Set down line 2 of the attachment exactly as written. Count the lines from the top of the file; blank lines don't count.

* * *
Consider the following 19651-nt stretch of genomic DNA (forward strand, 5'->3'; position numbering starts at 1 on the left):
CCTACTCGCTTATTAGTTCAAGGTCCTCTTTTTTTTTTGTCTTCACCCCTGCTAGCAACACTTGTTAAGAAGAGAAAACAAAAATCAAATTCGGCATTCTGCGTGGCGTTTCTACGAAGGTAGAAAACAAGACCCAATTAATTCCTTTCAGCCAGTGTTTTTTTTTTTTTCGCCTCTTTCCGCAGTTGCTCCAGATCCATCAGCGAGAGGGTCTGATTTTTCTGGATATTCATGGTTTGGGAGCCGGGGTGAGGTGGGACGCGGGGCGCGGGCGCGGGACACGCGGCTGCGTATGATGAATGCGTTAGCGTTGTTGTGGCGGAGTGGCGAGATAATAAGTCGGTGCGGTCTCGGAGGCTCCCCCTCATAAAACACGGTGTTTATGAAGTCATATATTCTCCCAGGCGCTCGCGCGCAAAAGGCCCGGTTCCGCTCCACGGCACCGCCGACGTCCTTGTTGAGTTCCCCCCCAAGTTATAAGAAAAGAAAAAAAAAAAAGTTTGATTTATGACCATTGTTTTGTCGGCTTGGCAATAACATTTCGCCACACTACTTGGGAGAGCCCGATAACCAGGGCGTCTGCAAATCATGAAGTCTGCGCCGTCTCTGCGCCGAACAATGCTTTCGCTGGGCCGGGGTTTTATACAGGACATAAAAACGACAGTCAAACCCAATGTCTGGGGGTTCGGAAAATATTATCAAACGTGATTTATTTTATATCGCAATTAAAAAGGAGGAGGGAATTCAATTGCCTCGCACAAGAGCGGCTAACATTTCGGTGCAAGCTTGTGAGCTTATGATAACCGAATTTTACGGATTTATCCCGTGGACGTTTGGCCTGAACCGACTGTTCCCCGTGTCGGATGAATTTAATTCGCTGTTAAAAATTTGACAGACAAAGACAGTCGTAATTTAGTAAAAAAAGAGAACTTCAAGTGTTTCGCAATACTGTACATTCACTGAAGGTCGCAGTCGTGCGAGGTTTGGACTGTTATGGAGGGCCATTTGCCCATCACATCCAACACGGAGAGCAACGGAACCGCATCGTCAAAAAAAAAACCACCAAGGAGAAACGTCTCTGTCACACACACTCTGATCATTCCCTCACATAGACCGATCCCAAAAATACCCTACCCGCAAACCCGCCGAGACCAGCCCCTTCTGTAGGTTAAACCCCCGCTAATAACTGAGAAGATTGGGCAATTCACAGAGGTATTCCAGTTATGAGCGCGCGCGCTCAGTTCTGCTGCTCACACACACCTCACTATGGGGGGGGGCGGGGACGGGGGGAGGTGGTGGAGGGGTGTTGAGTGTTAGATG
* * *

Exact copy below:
CCTACTCGCTTATTAGTTCAAGGTCCTCTTTTTTTTTTGTCTTCACCCCTGCTAGCAACACTTGTTAAGAAGAGAAAACAAAAATCAAATTCGGCATTCTGCGTGGCGTTTCTACGAAGGTAGAAAACAAGACCCAATTAATTCCTTTCAGCCAGTGTTTTTTTTTTTTTCGCCTCTTTCCGCAGTTGCTCCAGATCCATCAGCGAGAGGGTCTGATTTTTCTGGATATTCATGGTTTGGGAGCCGGGGTGAGGTGGGACGCGGGGCGCGGGCGCGGGACACGCGGCTGCGTATGATGAATGCGTTAGCGTTGTTGTGGCGGAGTGGCGAGATAATAAGTCGGTGCGGTCTCGGAGGCTCCCCCTCATAAAACACGGTGTTTATGAAGTCATATATTCTCCCAGGCGCTCGCGCGCAAAAGGCCCGGTTCCGCTCCACGGCACCGCCGACGTCCTTGTTGAGTTCCCCCCCAAGTTATAAGAAAAGAAAAAAAAAAAAGTTTGATTTATGACCATTGTTTTGTCGGCTTGGCAATAACATTTCGCCACACTACTTGGGAGAGCCCGATAACCAGGGCGTCTGCAAATCATGAAGTCTGCGCCGTCTCTGCGCCGAACAATGCTTTCGCTGGGCCGGGGTTTTATACAGGACATAAAAACGACAGTCAAACCCAATGTCTGGGGGTTCGGAAAATATTATCAAACGTGATTTATTTTATATCGCAATTAAAAAGGAGGAGGGAATTCAATTGCCTCGCACAAGAGCGGCTAACATTTCGGTGCAAGCTTGTGAGCTTATGATAACCGAATTTTACGGATTTATCCCGTGGACGTTTGGCCTGAACCGACTGTTCCCCGTGTCGGATGAATTTAATTCGCTGTTAAAAATTTGACAGACAAAGACAGTCGTAATTTAGTAAAAAAAGAGAACTTCAAGTGTTTCGCAATACTGTACATTCACTGAAGGTCGCAGTCGTGCGAGGTTTGGACTGTTATGGAGGGCCATTTGCCCATCACATCCAACACGGAGAGCAACGGAACCGCATCGTCAAAAAAAAAACCACCAAGGAGAAACGTCTCTGTCACACACACTCTGATCATTCCCTCACATAGACCGATCCCAAAAATACCCTACCCGCAAACCCGCCGAGACCAGCCCCTTCTGTAGGTTAAACCCCCGCTAATAACTGAGAAGATTGGGCAATTCACAGAGGTATTCCAGTTATGAGCGCGCGCGCTCAGTTCTGCTGCTCACACACACCTCACTATGGGGGGGGGCGGGGACGGGGGGAGGTGGTGGAGGGGTGTTGAGTGTTAGATG